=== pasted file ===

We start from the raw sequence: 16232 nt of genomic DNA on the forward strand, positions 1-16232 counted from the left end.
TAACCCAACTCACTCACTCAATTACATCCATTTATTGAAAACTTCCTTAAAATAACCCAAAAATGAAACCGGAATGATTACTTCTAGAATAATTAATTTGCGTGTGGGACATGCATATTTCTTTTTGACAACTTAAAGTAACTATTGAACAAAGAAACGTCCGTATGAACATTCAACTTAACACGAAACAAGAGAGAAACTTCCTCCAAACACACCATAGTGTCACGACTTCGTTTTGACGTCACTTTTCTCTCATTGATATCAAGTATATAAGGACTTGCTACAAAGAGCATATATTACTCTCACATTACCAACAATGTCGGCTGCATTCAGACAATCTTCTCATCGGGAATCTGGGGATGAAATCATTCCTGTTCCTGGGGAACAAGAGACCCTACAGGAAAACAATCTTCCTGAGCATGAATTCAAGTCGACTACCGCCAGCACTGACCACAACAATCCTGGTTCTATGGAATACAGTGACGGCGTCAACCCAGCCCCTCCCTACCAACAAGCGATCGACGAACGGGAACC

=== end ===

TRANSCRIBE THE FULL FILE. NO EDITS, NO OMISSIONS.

We start from the raw sequence: 16232 nt of genomic DNA on the forward strand, positions 1-16232 counted from the left end.
TAACCCAACTCACTCACTCAATTACATCCATTTATTGAAAACTTCCTTAAAATAACCCAAAAATGAAACCGGAATGATTACTTCTAGAATAATTAATTTGCGTGTGGGACATGCATATTTCTTTTTGACAACTTAAAGTAACTATTGAACAAAGAAACGTCCGTATGAACATTCAACTTAACACGAAACAAGAGAGAAACTTCCTCCAAACACACCATAGTGTCACGACTTCGTTTTGACGTCACTTTTCTCTCATTGATATCAAGTATATAAGGACTTGCTACAAAGAGCATATATTACTCTCACATTACCAACAATGTCGGCTGCATTCAGACAATCTTCTCATCGGGAATCTGGGGATGAAATCATTCCTGTTCCTGGGGAACAAGAGACCCTACAGGAAAACAATCTTCCTGAGCATGAATTCAAGTCGACTACCGCCAGCACTGACCACAACAATCCTGGTTCTATGGAATACAGTGACGGCGTCAACCCAGCCCCTCCCTACCAACAAGCGATCGACGAACGGGAACC